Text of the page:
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H817 students, interesting perspective and Action Frameworks here to consider.

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MOOCs: Coursera, edX, Futurelearn and Udacity - University profiles | Justin Menard - LISTedTECH

MOOCs: Coursera, edX, Futurelearn and Udacity - University profiles | Justin Menard - LISTedTECH | MOOCs and OERs | Scoop.it

With Coursera and edX both announced this week they are doubling the number of universities partners, I decided to update the data. I also added another MOOC: Futurelearn

One more thing that was added to the visualisation is the average University World Ranking by MOOCs.


Via Peter B. Sloep
Patricia Daniels's insight:

Good visuals overview here.

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Top Free Classes's comment, March 7, 2013 10:55 PM
Thanks!
GIBS Information Centre / GIBSIC's curator insight, March 8, 2013 7:45 AM

Ackn. Justin Menard - interest in Rankings by MOOCs and Uni's

Justin Menard's comment, May 7, 2013 8:59 PM
I have updated the visualisation with the most recent information, added 2 new Moocs and 5 more world university rankings

We now have 6 MOOCs in the Viz: Coursera, edX, Futurelearn, Iversity, OpenEd and Udacity
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Your Massively Open Offline College Is Broken | Clay Shirky - The Awl

Your Massively Open Offline College Is Broken | Clay Shirky - The Awl | MOOCs and OERs | Scoop.it

For all our good will, college in the U.S. has gotten worse for nearly everyone who relies on us. For some students—millions of them—the institutions in which they enroll are more reliable producers of debt than education. This has happened on our watch.

In the academy, we have a lot of good ideas and a lot of practice at making people smarter, but it’s not obvious that we have the best ideas, and it is obvious that we don’t have all the ideas. For us to behave as if we have—or should have—a monopoly on educating adults is just ridiculous.

 


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Peter B. Sloep's curator insight, February 20, 2013 11:25 AM

A passionate plea by Clay Shirkey to take MOOCs seriously. They may be a threat to higher education (in the USA) as we know it, he says, but if you look carefully, it is not obvious that you would want to conserve higher education as we know it. He mentions several reasons. The rise in tuitions and the concomitant decline in the value of a bachelor degrees is one of them. The discrepancy between how colleges and universities see and portray themselves and the way they actually are, another. And, finally, schools should stop fighting the effects the internet has on education but rather embrace them. MOOCs are a way to do so. 

 

If MOOCs are contrasted with an ideal of education that no longer exists (except perhaps in ivy league schools, where tuition fees are inaffordable to 90% of the people), we're making an unfair comparison. Still, even if we were to grant that the need for online education with MOOCs or other systems is an economic necessity, we should discuss if we want this to be so. If this 'happened under our watch', perhaps we should fight the ideology or convictions that led to this dire situation rather than give in and accept second-best learning experiences. Unless, of course, the experiences are not second best (and I am restricting myself here to adolescents who engage in higher education). But then I want to hear an argument for why this is the case better than the argument from analogy, which basically says that after the music industry education is next inline. (@pbsloep)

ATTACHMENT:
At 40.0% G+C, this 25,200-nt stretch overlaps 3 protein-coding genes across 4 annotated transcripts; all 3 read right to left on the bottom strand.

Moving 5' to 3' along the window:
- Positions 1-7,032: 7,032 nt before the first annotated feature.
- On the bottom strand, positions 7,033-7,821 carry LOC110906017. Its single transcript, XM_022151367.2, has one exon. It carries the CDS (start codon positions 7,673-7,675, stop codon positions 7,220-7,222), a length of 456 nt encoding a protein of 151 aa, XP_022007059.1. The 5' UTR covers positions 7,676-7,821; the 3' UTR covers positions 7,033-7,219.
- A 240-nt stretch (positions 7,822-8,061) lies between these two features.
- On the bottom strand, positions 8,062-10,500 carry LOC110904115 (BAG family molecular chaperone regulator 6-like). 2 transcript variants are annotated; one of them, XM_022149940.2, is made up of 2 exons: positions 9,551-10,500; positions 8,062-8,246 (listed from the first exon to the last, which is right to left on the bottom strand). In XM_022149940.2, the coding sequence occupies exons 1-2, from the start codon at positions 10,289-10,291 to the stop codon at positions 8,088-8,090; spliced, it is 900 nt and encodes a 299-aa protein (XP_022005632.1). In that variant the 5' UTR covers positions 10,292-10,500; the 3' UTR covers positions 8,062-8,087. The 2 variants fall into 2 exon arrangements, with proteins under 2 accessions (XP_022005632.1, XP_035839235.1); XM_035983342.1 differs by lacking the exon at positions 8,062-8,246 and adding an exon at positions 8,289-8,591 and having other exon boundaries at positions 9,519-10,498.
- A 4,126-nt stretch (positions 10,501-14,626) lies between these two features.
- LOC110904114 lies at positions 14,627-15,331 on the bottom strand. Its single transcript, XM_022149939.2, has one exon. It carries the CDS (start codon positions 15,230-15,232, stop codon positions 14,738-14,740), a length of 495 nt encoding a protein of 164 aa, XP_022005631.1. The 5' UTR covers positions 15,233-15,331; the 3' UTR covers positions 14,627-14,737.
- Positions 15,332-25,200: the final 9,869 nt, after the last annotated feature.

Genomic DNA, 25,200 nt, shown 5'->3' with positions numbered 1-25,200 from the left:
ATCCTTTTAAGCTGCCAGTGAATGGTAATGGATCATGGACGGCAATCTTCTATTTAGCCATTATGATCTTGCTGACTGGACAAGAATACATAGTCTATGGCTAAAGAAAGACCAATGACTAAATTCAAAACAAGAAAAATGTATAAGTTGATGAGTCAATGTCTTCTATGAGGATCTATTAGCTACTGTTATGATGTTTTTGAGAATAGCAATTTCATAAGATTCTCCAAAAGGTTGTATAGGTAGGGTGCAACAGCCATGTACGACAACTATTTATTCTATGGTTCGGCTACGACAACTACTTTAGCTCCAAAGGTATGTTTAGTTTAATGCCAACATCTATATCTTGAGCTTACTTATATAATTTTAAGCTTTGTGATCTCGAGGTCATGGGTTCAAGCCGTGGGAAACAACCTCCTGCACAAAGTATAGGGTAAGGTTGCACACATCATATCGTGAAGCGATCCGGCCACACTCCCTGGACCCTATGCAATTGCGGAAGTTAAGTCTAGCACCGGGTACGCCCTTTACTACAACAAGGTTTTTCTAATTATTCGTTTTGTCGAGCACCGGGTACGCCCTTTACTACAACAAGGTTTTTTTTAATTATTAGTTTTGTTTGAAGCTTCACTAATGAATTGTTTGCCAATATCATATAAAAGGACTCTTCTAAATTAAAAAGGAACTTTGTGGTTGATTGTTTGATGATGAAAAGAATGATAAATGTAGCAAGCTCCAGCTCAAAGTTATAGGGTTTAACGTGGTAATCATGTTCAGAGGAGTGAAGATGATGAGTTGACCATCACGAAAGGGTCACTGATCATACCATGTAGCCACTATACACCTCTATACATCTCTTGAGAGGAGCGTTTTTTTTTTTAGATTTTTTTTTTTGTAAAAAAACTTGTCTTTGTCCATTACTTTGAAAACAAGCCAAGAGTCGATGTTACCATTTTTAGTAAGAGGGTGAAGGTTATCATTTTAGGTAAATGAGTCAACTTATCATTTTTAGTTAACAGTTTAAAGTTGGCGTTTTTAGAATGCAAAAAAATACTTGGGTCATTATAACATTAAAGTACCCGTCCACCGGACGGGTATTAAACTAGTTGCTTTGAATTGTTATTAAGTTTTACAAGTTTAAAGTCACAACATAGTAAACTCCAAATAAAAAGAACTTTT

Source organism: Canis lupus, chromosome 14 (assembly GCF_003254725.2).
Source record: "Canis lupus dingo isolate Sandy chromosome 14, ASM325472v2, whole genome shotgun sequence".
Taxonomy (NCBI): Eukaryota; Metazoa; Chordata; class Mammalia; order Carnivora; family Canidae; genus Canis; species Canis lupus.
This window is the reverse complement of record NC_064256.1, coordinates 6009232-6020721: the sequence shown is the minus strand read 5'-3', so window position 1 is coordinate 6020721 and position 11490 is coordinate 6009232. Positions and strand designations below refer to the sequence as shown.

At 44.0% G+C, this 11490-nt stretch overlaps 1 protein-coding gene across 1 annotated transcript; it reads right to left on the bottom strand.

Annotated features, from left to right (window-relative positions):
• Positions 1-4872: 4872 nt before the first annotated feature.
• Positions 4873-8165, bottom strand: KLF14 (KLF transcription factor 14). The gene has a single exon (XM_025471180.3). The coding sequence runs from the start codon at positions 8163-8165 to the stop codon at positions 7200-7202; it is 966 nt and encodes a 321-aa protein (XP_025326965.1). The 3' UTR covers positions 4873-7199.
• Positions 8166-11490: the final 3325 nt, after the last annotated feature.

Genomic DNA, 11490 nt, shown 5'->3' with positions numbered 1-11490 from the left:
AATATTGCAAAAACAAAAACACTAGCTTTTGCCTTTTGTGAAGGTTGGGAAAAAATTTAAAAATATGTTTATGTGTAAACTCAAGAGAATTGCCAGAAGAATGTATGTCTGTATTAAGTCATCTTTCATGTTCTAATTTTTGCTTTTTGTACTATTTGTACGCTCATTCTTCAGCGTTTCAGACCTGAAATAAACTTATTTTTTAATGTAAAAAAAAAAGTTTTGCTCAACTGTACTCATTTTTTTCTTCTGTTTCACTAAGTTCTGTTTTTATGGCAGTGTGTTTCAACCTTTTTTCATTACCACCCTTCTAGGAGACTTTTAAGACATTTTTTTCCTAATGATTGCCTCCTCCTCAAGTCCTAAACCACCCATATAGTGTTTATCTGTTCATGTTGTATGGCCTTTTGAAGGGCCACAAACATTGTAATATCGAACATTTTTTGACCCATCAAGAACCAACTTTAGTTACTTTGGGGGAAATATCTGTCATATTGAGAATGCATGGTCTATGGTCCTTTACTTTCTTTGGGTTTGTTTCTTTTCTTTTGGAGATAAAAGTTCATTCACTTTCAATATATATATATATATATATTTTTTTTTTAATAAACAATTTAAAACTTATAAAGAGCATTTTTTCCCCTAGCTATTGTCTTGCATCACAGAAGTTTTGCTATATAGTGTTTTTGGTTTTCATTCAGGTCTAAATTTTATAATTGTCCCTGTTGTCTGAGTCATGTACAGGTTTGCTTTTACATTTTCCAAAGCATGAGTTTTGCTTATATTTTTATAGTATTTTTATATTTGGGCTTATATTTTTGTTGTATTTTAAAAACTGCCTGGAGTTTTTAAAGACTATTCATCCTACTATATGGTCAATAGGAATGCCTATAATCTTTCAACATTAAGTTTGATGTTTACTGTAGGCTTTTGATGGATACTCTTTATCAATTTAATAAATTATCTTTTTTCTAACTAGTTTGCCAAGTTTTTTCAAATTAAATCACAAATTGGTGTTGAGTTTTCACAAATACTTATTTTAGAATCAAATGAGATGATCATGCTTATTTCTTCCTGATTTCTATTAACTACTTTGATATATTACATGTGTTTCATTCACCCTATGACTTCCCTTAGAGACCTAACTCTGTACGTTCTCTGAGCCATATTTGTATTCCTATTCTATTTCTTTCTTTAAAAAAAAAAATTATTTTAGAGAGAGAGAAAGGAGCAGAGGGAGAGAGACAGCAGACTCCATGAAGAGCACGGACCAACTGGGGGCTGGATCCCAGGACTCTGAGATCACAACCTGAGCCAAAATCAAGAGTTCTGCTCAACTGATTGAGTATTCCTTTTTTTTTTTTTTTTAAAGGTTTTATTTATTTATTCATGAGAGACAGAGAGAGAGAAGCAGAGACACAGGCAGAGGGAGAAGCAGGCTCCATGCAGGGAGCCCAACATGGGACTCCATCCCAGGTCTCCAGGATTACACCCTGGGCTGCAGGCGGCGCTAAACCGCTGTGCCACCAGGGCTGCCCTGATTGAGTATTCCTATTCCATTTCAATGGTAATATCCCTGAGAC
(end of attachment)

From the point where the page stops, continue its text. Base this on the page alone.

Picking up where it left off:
suifaijohnmak's comment, February 20, 2013 6:50 PM
Is MOOC an ideal education model? What is best learning experience? Is it based on an institutional education model? What features of an institutional model would provide such best learning experience? Is learning experience the only criteria in evaluating education?
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We Don't Need No Educator | Stephen Downes

Described the changing nature of online learning with the introduction of massive open online courses, and in that context describes and explains the changing roles of the educator

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Anne Whaits's curator insight, February 15, 2013 1:25 PM

In the context of MOOCs and online learning, Stephen Downes describes the role of teacher as the LEARNER (collector, connector, curator, artist, sharer, scientist), the DESIGNER (programmer,alchemist, convenor), the COACH (salesperson, agitator, mentor, co-ordinator, facilitator, conversationalist, tech support) and the EXPERT (lecturer, moderator, demonstrator, broadcaster, theoriser, evaluator, beaurocrat). Love it!

Peter B. Sloep's curator insight, February 15, 2013 1:31 PM

Read Anne's comment, have got nothing to add to that really (@pbsloep)

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Analyzing MOOCs - A SWOT Analysis | Andrew Spinner

"One of my many roles at @Understoodit includes conducting onging analysis and research of education technology tools and trends.  One of the most interesting and heavily discussed areas relates to what is known as Massive Open Online Courses, or MOOC for short.  MOOCs are like your typical university style class – a professor, students, homework, and exams.  However, these courses are open to anyone, anywhere in the world, and the majority of them are completely FREE."